Author: Daniel, Bert

Crossroads
 

We all face crossroads in our lives, important junctures where we could take one path or a different one. It may be a decision about which direction is better or it might be a choice about which is the lesser evil. The crossroad can be a powerful image for music lovers. Eric Clapton sang about his crossroad and founded a drug and alcohol treatment center for others dealing with the same problem. Bill Monroe penned his gospel classic The Old Crossroad while leading a personal life that was not, shall we say, a model for other Christians.

I often wonder about what would have happened had I taken a different path at some critical point in my life. Even a seemingly trivial decision could have put you at a different place and time at a critical moment and changed your life forever. Fate: who knows what sets its course? What would your life have been like if you had taken that job in Kankakee instead of Kalamazoo? What would history have been like if Martin Luther King, whose birthday we celebrate this holiday, had decided not to take a trip to his balcony at a Memphis motel?

Late January is crossroads time for me personally. I married the love of my life over the MLK holiday weekend sixteen years ago. Talk about a crossroad that changes your life, marriage and kids has to be tops on anybody's list. But another crossroad I faced exactly twenty years ago had just as much importance for me. Without that crossroad I would never have been at the right place at the right time to even meet my beloved. None of all that stuff would have ever happened.

It was a clear sunny day in January when I made my way down through Virginia. I was taking my bike with me to the outer banks of North Carolina for some winter cycling. At that time in my life, riding my bicycle was my greatest pleasure. (It's still pretty far up there close to Bluegrass festivals). Anyway, as I drove toward the warmer weather, I lamented the roads not taken in my life and I realized that I wasn't all that happy in my current job, social life, etc.

Wrapped up in the exuberance of a vacation just beginning, I resolved to do something about my situation. As I drove along alone, I resolved that I would finally do something just for me. I would apply for a job I knew I could do and, since that job would be more than a year in the future, I would indulge my passion and ride my bicycle for an entire year on a visit to every state in the nation.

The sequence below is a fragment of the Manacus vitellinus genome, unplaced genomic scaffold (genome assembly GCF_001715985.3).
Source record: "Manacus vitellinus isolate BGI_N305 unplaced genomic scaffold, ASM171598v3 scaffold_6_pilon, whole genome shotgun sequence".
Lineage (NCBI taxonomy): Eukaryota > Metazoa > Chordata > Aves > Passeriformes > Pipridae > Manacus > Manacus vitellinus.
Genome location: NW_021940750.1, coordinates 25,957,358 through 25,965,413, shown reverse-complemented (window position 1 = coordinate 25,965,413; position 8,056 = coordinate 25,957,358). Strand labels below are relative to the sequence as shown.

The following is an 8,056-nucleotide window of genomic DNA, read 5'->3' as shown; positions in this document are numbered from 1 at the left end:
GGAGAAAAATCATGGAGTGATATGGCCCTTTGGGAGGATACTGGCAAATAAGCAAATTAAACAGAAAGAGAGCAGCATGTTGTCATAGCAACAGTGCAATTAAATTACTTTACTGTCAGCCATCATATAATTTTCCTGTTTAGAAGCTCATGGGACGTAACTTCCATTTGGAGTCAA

I had had these flights of fancy before. But when I came off my cloud I would always realize that my latest crazy idea was completely impractical. In the end, I always did the safe, conventional thing. But not this time. I lined up my new job. I made sure I had enough money saved for the trip. And I followed through and did it. I rode over 16,000 miles in a year and visited every state in one continuous loop (flying only to Alaska and Hawaii).

That year changed my life so much. Not only did it eventually put me in the places i needed to be for my current happiness, it taught me a lot about what was really important in life. I visited old friends I had known during my competitive overachiever days and I worried about whether they would lose respect for me now, since I was basically just a homeless guy riding around on his bicycle. I got just the opposite reaction. My respected colleagues wished they could do something like that too! Respected elderly aunts and uncles, who had surely bragged about their nephew on occasion, didn't bat an eye either. They reminded me about how my dad had hopped on a steamer to South America during the depression and had his own adventures.

Hardly a day goes by that I don't thank my lucky stars for having the wisdom to take the right fork in that road twenty years ago. And for all the other crossroads successfully negotiated since then I am truly grateful. A fellow cyclist, who was also a meteorologist, once told me that January 20 is statistically the coldest day of the year most places. I have always hated cold weather and I look forward to that day when the weather will get warmer and warmer. It's a time of rebirth, a crossroad.

A new season of Bluegrass festivals and cycling awaits! I wish all of you a happy Martin Luther King holiday. And I wish you luck at your next crossroad.

 
Posted:  1/21/2013



Copyright © 2002 California Bluegrass Association. All rights reserved.
Comments? Questions? Please email rickcornish7777@gmail.com.